Microsatellite Analysis of Voided-Urine Samples for Surveillance of Low-Grade Non-Muscle-Invasive Urothelial Carcinoma: Feasibility and Clinical Utility in a Prospective Multicenter Study (Cost-Effectiveness of Follow-Up of Urinary Bladder Cancer Trial [CEFUB])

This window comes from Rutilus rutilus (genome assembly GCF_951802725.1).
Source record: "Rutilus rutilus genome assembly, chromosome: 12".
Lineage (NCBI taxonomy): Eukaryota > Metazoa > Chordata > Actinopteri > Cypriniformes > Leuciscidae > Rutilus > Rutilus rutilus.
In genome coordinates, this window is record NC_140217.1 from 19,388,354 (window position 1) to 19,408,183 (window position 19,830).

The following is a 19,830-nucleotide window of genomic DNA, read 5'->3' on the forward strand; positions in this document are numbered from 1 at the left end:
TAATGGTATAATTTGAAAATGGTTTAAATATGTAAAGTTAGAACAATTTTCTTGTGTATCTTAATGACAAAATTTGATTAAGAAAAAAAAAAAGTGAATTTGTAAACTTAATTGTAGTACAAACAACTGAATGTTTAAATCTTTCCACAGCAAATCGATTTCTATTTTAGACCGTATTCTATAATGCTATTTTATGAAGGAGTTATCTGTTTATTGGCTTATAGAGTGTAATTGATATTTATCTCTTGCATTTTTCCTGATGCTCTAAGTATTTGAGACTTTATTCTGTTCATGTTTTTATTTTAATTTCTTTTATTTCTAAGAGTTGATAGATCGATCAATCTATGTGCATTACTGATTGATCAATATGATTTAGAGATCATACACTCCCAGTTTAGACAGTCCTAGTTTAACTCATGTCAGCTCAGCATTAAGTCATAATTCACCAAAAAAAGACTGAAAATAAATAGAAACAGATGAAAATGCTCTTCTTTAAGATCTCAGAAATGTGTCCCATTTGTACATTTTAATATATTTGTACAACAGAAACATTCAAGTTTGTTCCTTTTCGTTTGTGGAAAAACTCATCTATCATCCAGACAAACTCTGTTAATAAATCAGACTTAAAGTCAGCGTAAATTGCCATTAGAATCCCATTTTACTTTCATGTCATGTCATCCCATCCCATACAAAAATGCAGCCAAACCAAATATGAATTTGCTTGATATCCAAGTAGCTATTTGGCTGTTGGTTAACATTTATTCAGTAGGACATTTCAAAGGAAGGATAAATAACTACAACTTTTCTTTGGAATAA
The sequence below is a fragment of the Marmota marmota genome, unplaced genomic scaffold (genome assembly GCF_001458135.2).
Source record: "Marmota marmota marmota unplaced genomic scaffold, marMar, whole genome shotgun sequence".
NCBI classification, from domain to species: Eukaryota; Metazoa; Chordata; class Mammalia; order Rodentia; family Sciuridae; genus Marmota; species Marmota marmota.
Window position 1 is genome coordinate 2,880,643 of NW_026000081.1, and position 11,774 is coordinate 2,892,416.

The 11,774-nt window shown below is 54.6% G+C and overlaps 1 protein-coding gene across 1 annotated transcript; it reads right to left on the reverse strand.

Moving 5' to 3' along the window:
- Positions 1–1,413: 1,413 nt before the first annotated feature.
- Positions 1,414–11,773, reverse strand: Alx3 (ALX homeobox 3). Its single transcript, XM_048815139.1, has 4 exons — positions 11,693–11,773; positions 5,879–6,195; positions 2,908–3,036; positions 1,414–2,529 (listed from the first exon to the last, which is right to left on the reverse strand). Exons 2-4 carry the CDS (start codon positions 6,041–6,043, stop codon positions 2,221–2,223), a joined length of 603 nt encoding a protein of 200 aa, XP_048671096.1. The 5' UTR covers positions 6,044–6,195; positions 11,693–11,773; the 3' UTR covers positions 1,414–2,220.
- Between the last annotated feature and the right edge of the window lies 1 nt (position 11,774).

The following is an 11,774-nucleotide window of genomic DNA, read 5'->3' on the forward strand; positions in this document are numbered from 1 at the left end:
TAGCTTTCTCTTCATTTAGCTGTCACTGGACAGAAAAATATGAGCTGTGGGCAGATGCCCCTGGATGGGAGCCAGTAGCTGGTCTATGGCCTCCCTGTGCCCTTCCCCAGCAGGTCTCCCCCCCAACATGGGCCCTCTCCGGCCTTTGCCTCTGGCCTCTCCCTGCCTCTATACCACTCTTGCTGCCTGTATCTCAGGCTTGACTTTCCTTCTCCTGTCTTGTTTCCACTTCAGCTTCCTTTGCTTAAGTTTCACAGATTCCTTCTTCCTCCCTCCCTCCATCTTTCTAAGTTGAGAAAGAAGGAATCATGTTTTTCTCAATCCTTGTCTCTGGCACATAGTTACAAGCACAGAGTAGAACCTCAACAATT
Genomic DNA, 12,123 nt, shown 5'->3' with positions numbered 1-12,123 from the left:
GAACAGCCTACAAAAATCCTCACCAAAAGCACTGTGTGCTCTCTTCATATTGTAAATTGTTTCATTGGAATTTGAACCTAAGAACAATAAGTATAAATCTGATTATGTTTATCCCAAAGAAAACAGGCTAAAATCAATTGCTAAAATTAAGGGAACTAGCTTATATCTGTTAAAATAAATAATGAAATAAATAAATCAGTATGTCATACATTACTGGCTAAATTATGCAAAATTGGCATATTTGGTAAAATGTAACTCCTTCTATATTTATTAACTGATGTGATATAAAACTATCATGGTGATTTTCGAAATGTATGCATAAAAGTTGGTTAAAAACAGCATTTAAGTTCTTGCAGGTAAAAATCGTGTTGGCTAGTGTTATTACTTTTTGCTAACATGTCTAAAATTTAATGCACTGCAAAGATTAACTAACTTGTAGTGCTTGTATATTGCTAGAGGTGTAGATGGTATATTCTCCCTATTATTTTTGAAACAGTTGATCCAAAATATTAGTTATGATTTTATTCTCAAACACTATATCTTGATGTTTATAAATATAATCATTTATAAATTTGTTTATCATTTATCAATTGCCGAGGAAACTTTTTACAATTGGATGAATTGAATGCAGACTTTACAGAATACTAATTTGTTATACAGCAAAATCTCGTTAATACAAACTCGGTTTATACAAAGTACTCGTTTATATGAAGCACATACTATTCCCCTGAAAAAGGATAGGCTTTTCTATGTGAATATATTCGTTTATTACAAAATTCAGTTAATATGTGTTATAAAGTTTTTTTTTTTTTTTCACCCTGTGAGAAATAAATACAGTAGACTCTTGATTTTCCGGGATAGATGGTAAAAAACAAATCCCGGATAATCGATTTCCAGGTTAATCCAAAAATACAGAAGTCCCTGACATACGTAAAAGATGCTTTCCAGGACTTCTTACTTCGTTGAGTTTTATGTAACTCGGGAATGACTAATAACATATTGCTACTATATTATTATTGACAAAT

Background: Microsatellite analysis (MA) of voided-urine samples has been promoted as an alternative for cystoscopy surveillance (UCS) of patients with low-grade non-muscle-invasive papillary urothelial carcinoma (UC). Objective: To assess the feasibility and clinical utility of MA on voided-urine samples in a routine setting to detect or predict bladder cancer recurrences. Design, setting, and participants: We evaluated 228 patients monitored by MA of voided-urine samples and synchronous UCS who participated in a longitudinal prospective study in 10 hospitals. Follow-up started after diagnosis of a primary or recurrent pTa, pT1, grade 1 or grade 2 papillary UC. Measurements: Clinico-pathological parameters and fibroblast growth factor receptor 3 (FGFR3) gene mutation status of the inclusion tumour were determined. MA outcome was analysed in 1012 urine samples during a mean follow-up of 41 mo. Poor DNA quality prevented MA in 19% (197/1012) of the samples, leaving 815 visits for a cross-sectional analysis of sensitivity and specificity. We determined the predictive value (PPV) in a longitudinal analysis for 458 series with persistent MA results. Factors influencing diagnostic quality of MA were investigated. Kaplan-Meier analysis was performed to relate MA results to recurrence. Results and limitations: Cross-sectional sensitivity and specificity of MA for detection of a recurrence were 58% (49/84) and 73% (531/731), respectively. One pT1 grade 3 UC was missed. In a longitudinal analysis, the 2-yr risk to develop a recurrence reached 83% if MA outcome was persistently positive and 22% when MA was persistently negative. PPV of MA was higher with wild-type FGFR3 gene status and smoking habits. All four upper urinary tract tumours detected were preceded by a positive MA test. Conclusions: Consecutive positive MA results are a strong predictor for future recurrences, but sensitivity needs to be improved, for example, by patient selection and testing of additional genetic markers in urine samples.